The 17 UN Sustainable Development Goals are a strong inspiration. We cannot solve the problems of tomorrow with the tools of yesterday. At the Faculty of Engineering, we develop technologies that are necessary to create a better future.
With research in robotics and Industry 4.0, we help create better jobs that reduce physical strain and are fundamental to economic growth.
Through research, we are making sustainable aviation fuel, efficient organic solar cells and new ways to automate, so there will be enough hands to take care of the growing elderly population.
The next generation of engineers
More than 550 students graduate from the Faculty of Engineering each year and go on to work in companies around the world. We take pride in the fact that our engineering students understand the challenges and dilemmas of the future and have the necessary tools to develop new, sustainable solutions.
Working with the 17 UN Sustainable Development Goals
SDU researchers and Abena join forces to create face masks that neutralise and alert about corona
Nanoscientists from SDU and Abena, a production and trading company, want to create a face mask that not only neutralises the coronavirus but also alerts the user when the face mask comes in contact with the virus.
New method to reduce emissions of ammonia and methane from manure
A new environmental technology has shown impressive results in laboratory experiments. In the best cases, ammonia emissions from pig manure were reduced by up to 95 %.
Robot swabs patients’ throats for Covid-19
Robotics researchers from the University of Southern Denmark have developed the world’s first fully automatic robot capable of carrying out throat swabs for Covid-19, so that healthcare professionals are not exposed to the risk of infection. The prototype has successfully performed throat swabs on several people. The scientists behind are cheering: The technology works!
SDU and Engineers Without Borders provide face masks in Africa
Scientists from the Maersk Mc-Kinney Moller Institute and the Department of Clinical Research at SDU have initiated a collaboration with Engineers Without Borders to produce and distribute face masks in Sierra Leone and Guinea-Bissau.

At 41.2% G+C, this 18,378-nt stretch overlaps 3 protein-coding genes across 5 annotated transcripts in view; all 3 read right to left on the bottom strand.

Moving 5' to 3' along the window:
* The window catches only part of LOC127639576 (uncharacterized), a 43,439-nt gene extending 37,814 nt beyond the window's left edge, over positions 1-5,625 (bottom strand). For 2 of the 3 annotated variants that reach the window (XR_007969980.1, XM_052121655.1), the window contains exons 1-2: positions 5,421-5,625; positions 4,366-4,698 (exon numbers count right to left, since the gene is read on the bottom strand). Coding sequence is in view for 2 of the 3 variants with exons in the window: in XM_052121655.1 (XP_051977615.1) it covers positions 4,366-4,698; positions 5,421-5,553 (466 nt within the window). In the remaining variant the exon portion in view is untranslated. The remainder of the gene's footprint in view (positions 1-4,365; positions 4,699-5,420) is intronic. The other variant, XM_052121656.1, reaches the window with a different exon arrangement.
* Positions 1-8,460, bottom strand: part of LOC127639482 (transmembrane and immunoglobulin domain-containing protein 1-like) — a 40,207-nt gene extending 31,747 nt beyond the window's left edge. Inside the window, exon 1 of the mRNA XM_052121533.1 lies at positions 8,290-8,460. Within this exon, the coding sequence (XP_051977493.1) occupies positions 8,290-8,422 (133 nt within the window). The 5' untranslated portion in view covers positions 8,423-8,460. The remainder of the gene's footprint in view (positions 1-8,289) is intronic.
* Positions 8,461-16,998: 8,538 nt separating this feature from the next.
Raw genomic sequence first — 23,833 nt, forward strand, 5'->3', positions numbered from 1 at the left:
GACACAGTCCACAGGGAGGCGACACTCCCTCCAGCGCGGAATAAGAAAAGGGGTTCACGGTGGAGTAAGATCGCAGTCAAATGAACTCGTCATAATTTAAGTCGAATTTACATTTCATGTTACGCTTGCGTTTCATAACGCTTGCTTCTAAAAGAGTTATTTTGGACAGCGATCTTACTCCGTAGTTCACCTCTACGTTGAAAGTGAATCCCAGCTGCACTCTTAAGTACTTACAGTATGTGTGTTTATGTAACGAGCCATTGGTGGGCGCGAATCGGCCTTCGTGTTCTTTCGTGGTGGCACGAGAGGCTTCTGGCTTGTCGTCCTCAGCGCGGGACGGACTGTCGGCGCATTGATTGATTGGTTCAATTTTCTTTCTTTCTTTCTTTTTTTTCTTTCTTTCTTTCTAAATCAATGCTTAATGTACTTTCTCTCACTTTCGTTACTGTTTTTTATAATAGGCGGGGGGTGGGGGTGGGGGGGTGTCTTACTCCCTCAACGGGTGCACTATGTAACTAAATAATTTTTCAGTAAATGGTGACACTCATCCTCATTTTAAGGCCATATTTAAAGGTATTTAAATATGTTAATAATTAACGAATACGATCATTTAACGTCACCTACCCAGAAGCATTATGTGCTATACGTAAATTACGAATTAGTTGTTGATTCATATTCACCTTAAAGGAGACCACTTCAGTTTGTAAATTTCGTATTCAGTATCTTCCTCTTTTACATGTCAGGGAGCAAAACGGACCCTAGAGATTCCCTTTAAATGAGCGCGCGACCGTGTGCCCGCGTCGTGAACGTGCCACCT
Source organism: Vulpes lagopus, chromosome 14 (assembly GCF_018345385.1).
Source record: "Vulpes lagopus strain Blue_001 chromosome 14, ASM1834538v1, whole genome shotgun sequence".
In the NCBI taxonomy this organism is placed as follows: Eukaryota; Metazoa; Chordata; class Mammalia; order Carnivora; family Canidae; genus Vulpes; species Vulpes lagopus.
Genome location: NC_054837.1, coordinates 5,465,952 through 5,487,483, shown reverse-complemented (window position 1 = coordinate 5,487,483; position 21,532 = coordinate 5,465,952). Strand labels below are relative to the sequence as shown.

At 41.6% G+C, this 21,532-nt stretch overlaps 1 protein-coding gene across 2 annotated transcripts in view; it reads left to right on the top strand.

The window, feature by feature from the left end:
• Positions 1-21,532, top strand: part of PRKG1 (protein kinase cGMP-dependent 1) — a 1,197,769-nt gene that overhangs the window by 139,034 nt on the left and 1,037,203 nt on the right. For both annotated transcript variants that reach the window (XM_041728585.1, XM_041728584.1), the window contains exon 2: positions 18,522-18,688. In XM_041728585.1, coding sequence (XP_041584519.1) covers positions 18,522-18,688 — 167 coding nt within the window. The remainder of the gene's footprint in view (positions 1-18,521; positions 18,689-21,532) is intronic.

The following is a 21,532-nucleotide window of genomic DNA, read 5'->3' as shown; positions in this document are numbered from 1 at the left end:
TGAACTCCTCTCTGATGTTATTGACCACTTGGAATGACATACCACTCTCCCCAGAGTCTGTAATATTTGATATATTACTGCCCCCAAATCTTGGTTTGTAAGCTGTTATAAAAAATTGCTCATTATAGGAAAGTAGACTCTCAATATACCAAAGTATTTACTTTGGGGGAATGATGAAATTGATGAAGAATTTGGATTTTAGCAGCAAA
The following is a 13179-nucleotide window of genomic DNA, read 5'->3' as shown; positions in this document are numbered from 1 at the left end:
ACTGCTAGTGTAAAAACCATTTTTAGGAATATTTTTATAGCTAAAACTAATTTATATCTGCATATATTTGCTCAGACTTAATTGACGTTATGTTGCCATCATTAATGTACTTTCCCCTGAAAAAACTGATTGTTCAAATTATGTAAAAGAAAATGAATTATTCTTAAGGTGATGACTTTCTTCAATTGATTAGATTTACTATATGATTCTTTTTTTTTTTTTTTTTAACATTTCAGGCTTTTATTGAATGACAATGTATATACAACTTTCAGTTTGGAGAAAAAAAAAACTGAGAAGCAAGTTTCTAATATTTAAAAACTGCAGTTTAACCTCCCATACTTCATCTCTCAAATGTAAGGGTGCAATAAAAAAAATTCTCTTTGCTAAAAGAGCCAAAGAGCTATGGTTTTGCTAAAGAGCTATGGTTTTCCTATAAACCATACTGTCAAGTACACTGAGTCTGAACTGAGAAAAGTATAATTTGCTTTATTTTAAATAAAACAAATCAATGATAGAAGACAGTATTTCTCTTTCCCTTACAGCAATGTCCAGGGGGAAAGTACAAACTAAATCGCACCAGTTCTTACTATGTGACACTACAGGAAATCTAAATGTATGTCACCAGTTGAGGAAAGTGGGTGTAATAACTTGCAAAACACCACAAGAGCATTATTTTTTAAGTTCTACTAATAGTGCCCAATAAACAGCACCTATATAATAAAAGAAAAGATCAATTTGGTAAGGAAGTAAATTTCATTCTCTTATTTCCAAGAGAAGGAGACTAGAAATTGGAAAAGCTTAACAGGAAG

Students develop sustainable sanitary towels from plants
Three students were tired of not being able to find sustainable sanitary towels. So, they developed one from plant fibres that is just as absorbent as conventional sanitary towels. Now they are looking for patents and investors.
95 % of platinum can be recycled with new method
Today, industrial scrap metal is burned in order to recycle the rare and costly metal platinum, but a researcher from SDU has developed a method to recycle over 95 % of platinum.
Cities and Sustainability
Large cities must prepare for water and heating
SDU is currently building a research group that will focus on how cities can address both causes and effect to climate change, in a wider sustainable development perspective.
This is how scientists plan to produce sustainable aviation fuel
It is only a matter of years before we can produce sustainable aviation fuel in Denmark. That is the conclusion to a new report by researchers from the University of Southern Denmark. The researchers estimate that the production facilities for 100 % green aviation fuel could be ready as early as 2025.
Engineers must think circular in product creation
The University of Southern Denmark is going down a completely new path to educate engineers in sustainable thinking. Materials like textiles, plastics and wind turbine blades are to be recycled into new products.
Satellites to stop ammonia emissions
Ammonia is a growing environmental problem, but satellites can help the agricultural sector minimize emissions. A PhD student from SDU has been awarded the European Space Agency’s sustainability award for developing a system that uses satellites to measure the evaporation of ammonia from fields.
What happens to our plastic waste?
Professor Gang Liu has tracked the global trade in plastic after China in 2018 stopped importing plastic. The researcher is in no doubt that some of our collected plastic still ends up in Asia, and no doubt that some of our collected plastic ends as an environmental problem in Asia.
Women in Science
Vida Engmann from SDU receives esteemed ‘For Women in Science’ Award
Three of Denmark’s most talented researchers within natural sciences received the ’For Women in Science’ Award on 15 May. One of those talented researchers is assistant professor Vida Engmann from SDU Sonderborg.
Vacuum cleaners and refrigerators are almost impossible to repair
Researchers from SDU went to the recycling center to try and disassemble vacuum cleaners, but glue and tiny screws made it impossible. “Ludicrous,” says expert in manufacturing and maintenance and hopes that upcoming EU regulations will change the throwaway culture.